In reply to this letter I wrote to the Commissioner of Foreign Affairs on April 24, copy of which letter I enclose,4 denying the validity of the regulations quoted by the Commissioner of Finance which had apparently been drawn up without the consent or agreement of the American Government, and again asking that instructions be issued for the discontinuance of the collection of likin at the city gates of Changsha on foreign goods. I also pointed out, as the Legation will note, that payment of this charge in the past by the Singer Sewing Machine Co. could not be considered to constitute a precedent in favor of its collection.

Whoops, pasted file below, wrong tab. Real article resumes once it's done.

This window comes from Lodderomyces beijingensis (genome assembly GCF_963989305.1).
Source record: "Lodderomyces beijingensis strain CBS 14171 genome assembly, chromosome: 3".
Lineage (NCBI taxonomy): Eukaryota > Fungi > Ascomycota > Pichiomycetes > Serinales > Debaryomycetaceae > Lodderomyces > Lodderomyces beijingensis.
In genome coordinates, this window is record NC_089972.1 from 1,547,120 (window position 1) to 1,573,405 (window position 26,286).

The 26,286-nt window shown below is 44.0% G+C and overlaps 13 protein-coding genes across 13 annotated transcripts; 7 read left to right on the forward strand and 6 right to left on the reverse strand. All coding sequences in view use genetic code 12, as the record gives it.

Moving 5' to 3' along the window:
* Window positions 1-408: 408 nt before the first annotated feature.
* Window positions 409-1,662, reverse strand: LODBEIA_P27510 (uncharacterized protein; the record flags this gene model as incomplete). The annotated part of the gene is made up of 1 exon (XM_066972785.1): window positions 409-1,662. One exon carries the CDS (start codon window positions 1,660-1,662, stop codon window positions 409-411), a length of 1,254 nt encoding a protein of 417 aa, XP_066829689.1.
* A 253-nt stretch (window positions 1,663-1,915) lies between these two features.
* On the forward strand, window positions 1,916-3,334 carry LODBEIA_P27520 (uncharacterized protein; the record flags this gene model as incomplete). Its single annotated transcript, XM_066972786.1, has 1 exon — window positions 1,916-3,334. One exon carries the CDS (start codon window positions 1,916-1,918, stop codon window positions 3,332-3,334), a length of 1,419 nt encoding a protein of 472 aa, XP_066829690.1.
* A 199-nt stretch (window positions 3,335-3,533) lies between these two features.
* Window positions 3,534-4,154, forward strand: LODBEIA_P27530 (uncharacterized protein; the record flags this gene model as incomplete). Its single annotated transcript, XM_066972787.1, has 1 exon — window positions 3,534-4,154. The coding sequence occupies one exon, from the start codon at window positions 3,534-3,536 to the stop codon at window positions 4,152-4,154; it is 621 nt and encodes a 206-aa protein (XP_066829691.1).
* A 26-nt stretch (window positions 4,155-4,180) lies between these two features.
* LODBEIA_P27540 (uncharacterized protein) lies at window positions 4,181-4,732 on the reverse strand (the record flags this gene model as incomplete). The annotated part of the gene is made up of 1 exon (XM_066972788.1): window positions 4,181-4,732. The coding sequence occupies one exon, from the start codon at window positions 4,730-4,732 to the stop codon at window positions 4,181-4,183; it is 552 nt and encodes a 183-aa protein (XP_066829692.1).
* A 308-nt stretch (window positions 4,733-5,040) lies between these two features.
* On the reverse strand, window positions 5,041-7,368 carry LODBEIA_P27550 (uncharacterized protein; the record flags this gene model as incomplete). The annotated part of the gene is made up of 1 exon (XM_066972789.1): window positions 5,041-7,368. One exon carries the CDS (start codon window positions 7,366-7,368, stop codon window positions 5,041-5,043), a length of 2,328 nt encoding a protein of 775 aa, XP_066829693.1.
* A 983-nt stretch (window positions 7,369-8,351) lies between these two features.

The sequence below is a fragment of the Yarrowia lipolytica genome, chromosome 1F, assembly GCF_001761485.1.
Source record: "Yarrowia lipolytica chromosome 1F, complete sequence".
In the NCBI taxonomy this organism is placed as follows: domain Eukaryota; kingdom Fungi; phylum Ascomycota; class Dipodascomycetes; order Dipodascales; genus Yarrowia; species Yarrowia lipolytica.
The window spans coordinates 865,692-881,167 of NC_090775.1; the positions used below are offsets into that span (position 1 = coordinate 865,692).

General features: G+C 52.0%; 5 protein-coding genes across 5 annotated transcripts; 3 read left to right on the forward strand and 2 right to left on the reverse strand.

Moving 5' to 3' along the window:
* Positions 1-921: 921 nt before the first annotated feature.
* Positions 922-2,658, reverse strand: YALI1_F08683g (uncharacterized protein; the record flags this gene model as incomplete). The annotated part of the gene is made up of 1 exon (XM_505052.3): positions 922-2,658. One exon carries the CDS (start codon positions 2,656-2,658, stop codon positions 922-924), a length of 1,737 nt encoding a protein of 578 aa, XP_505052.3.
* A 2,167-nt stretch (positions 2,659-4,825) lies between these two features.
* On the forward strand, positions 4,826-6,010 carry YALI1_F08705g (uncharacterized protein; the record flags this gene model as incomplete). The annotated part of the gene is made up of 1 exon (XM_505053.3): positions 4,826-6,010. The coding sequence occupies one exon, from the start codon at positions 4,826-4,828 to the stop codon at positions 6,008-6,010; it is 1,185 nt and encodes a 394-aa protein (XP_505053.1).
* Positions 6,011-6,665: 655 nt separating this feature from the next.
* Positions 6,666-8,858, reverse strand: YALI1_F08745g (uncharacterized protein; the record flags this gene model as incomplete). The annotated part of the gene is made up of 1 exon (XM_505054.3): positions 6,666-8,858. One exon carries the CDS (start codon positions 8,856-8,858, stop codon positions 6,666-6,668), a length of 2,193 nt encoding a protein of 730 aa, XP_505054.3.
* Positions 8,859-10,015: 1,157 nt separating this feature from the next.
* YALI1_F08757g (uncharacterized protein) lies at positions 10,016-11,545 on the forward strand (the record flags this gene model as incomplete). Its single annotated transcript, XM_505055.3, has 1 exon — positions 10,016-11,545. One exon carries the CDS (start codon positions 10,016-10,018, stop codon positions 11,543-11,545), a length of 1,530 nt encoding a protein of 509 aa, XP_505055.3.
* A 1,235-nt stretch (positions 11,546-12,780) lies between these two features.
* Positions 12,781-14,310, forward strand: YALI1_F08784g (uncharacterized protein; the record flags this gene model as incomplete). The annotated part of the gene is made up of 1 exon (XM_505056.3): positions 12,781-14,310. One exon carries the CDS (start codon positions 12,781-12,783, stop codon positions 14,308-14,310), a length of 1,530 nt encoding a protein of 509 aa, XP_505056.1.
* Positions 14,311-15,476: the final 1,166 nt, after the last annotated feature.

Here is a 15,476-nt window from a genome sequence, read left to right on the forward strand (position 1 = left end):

There was no further outcome of this matter. Likin continued to be assessed and during the summer the Singer Sewing Machine Co. forwarded to me receipts issued to them, all of which I handed over to the Chinese authorities asking for a refund of assessments thus illegally paid. On the 5th instant I received a second communication from the Commissioner of Foreign Affairs acknowledging the receipt of two letters with which I had forwarded likin receipts. He returned all of these receipts to me and again repeated the substance of the first letter from the Commissioner of Foreign Affairs referred to above in support of his contention that the likin authorities were acting within their rights in demanding payment of likin on foreign goods brought into the city of Changsha. In this letter he again refers to the regulations for collection of likin drawn up in conjunction with the Commissioner of Customs at the time of the opening of the Port of Changsha, and he states that these regulations were notified to the various consuls in the 30th year of Kuang Hsi by the Superintendent of Customs at Changsha. He admits that in the 32d year of Kuang Hsi protest against these regulations was made to the Central Government at Peking through the British and Japanese Legations. He also states that a second protest was filed by the Japanese Legation in 1912; he states that the dues have been collected from the time of the enforcement of the regulations down to the present. He again quotes from the regulations a passage which corresponds in all respects to Article IV quoted above, and uses this provision of the regulations as a basis for determining the limits of the Treaty Port of Changsha. Or, in other words, for delimiting the area within which foreign goods may be brought without payment of likin and other charges. He contends that the area of the trade settlement or commercial port of Changsha was determined at an early date and that although it is true that Changsha is a treaty port “open to international trade, it cannot be held that foreign and Chinese godowns and warehouses both inside and outside of the walled city are within the area of the open treaty port.” He again argues [Page 236] that payment of likin in the past forms a precedent for the proper collection of likin now and in the future, and contends that there is no infraction of treaty stipulations in that when the goods pass through the city gates they have left the confines of the Treaty Port of Changsha.